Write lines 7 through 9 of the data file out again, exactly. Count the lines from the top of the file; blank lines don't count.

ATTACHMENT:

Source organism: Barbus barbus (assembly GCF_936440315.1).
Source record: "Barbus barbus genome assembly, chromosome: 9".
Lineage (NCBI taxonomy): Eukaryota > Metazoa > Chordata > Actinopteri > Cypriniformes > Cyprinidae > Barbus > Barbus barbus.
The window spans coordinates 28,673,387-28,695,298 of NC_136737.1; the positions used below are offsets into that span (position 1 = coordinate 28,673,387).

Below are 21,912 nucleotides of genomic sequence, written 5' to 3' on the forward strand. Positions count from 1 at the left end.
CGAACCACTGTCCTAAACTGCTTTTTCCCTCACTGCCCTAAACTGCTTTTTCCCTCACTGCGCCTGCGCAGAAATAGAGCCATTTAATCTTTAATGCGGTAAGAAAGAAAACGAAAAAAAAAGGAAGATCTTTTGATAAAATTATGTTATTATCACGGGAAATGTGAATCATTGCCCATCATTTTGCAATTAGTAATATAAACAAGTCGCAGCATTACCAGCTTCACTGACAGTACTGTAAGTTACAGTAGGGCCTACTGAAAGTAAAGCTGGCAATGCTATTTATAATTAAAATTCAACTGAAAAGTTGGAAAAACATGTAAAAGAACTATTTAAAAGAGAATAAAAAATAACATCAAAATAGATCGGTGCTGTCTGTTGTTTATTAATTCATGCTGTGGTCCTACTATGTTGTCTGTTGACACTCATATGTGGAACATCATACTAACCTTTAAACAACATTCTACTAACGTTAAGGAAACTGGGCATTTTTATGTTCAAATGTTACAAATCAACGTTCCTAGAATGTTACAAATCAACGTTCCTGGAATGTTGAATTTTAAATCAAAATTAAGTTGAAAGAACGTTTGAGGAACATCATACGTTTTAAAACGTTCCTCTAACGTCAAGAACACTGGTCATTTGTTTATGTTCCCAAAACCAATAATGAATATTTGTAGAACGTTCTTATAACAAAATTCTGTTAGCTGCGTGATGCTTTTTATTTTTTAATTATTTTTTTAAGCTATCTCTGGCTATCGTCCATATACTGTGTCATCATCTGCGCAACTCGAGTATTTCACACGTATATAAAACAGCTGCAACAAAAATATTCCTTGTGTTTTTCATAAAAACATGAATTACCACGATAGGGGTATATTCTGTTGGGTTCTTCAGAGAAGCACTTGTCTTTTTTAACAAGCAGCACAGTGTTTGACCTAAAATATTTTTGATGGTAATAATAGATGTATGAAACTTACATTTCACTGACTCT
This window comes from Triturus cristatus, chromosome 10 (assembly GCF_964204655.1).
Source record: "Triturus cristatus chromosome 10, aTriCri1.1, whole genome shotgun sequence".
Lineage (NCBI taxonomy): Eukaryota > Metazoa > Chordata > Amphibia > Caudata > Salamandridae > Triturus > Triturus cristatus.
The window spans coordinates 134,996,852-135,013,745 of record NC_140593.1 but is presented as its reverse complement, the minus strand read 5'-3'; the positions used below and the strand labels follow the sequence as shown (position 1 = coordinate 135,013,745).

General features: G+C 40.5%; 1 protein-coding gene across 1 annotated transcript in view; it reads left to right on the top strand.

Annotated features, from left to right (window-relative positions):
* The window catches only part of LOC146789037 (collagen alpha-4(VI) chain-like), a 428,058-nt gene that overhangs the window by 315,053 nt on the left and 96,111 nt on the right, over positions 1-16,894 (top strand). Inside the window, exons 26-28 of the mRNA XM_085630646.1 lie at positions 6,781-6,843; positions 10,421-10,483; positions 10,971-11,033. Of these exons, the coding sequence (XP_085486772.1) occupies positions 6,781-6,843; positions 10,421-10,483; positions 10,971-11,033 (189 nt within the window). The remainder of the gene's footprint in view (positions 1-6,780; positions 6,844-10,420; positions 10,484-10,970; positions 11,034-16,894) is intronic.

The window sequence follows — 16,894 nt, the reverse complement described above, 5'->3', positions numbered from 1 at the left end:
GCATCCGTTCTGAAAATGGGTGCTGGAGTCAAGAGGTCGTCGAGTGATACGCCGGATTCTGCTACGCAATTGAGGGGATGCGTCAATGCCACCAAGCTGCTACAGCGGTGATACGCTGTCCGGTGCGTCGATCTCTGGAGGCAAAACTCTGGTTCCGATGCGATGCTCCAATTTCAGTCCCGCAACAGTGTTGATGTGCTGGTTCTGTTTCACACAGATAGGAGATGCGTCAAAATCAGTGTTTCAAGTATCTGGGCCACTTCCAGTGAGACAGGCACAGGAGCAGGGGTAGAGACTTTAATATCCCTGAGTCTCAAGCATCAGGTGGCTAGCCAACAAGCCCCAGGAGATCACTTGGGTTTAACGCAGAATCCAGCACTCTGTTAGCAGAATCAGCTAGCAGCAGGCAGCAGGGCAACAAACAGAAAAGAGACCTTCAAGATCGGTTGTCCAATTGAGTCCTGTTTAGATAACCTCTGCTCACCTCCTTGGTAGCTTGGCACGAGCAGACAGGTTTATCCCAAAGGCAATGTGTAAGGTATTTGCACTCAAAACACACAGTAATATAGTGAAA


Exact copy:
This window comes from Triturus cristatus, chromosome 10 (assembly GCF_964204655.1).
Source record: "Triturus cristatus chromosome 10, aTriCri1.1, whole genome shotgun sequence".
Lineage (NCBI taxonomy): Eukaryota > Metazoa > Chordata > Amphibia > Caudata > Salamandridae > Triturus > Triturus cristatus.